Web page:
The New Anti-Semitism

By Fischel, Jack R. | The Virginia Quarterly Review, Summer 2005 | Go to article overview
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The New Anti-Semitism


Fischel, Jack R., The Virginia Quarterly Review


The New Anti-Semitism The case for Israel, by Alan M. Dershowitz. Wiley, August 2003. $19.95

The New Anti-Semitism: The Current Crisis and What We Must Do about It, by Phyllis Chesler. Jossey-Bass, July 2003. $24.95

Rising from the Muck: The New Anti-Semitism in Europe, by Pierre-André Taguieff. Ivan R. Dee, July 2004. $26

Never Again? by Abraham H. Foxman. HarperCollins, October 2003. $24.95

The Return of Anti-Semitism, by Gabriel Schoenfeld. Encounter, January 2004. $25.95

In the years preceding the establishment of Israel in 1948, Jews opposed to the creation of a Jewish state clashed with Zionists on how best to protect Jewish life in the wake of the Holocaust. Zionists contended that the Nazi extermination of the Jews conclusively proved the failure of assimilation in Europe, because anti-Semitism, in the words of Léon Pinsker, was a hereditary disease that could never be cured. Anti-Semitism, the argument went, would only disappear when Jews were secure in their own homeland. Contesting this conviction were not only assimilated Jews, frightened by the prospect of being accused of dual loyalty, but also those who identified with the universalism of the Left, whose ideological orientation viewed the nation-state as the source of a multitude of evils, and who regarded Zionism as yet another form of chauvinistic nationalism. They predicted that the creation of a Jewish state would lead to conflict with the more numerous Arab population, thus further exacerbating the already volatile situation that faced the Jewish settlements in Palestine. The Left, which included both Communists and Socialists (but not Labor Zionists), argued that the solution to centuries of anti-Semitism was not the creation of a future Israel, but for humankind to confront bigotry and eliminate the evils of prejudice, which included not only anti-Semitism in particular, but racism in general.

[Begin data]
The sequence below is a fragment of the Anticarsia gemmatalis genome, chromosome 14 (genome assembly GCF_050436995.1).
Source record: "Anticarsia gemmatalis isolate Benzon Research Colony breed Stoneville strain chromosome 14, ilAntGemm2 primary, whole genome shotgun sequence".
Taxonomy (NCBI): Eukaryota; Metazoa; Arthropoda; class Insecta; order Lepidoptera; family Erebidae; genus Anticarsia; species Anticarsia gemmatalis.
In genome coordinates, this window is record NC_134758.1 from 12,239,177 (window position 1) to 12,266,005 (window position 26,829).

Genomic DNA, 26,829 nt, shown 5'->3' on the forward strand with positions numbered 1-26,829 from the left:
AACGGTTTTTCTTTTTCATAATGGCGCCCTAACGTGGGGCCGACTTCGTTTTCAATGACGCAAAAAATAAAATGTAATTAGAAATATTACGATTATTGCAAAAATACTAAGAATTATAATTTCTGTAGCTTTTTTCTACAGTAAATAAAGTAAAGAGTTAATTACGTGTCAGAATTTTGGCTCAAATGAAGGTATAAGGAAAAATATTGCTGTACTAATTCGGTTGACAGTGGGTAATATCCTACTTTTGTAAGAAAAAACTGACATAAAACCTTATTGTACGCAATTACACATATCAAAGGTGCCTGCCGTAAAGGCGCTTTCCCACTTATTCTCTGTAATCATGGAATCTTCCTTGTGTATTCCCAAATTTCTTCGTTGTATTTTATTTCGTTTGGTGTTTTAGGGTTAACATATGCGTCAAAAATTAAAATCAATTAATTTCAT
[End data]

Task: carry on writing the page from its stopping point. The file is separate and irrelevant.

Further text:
The divide between Zionists and "universalists" did not vanish with the formation of Israel. Subsequently, many on the left continued their opposition to Israel, calling instead for the creation of a democratic Palestinian state consisting of Arabs and Jews but shorn of its Jewish identity. At the same time, a coterie of hostile opponents, which included the Arab world, right-wing extremists, such as neo-Nazis, and Holocaust deniers, as well as traditional anti-Semites, rejected the very legitimacy of Israel and, as remains the case with Palestinian extremist groups, such as Hamas and the Iranian-backed Hezbollah, called for the destruction of the Jewish state. As Alan Dershowitz points out in his The case for Israel, ever since its founding, Israel has had to defend its legitimacy in ways not required by the immigrants who settled Australia, or those who came to the United States and displaced the native American population. Dershowitz labels this double standard anti-Semitism in the guise of anti-Zionism.

What is new about the "new" anti-Semitism, according to a spate of recent books, including Dershowitz's, is that the hatred of Jews has been cloaked behind a virulent anti-Zionism which holds the Jewish people everywhere responsible for the policies of the Israeli government in its conflict with the Palestinians. Phyllis Chesler, in her book The New Anti-Semitism, finds this especially prominent on the left, especially among her comrades in the feminist movement, where the new anti-Semitism masquerades as antiracism and anticolonialism. She concludes that inasmuch as anti-Jewish violence is justified by opposition to Israeli policy toward the Palestinians, it has become politically and psychologically acceptable to be antiSemitic, despite increasing reports of the burning of synagogues and the vandalizing of cemeteries in Europe. Added to this situation is the silence of leftist intellectuals in response to suicide bombings in Israel, which reached endemic proportions during the past decade.

Yet in the years following World War II we could talk about the waning of anti-Semitism in the wake of our unfolding knowledge of the Nazi genocide against the Jews.

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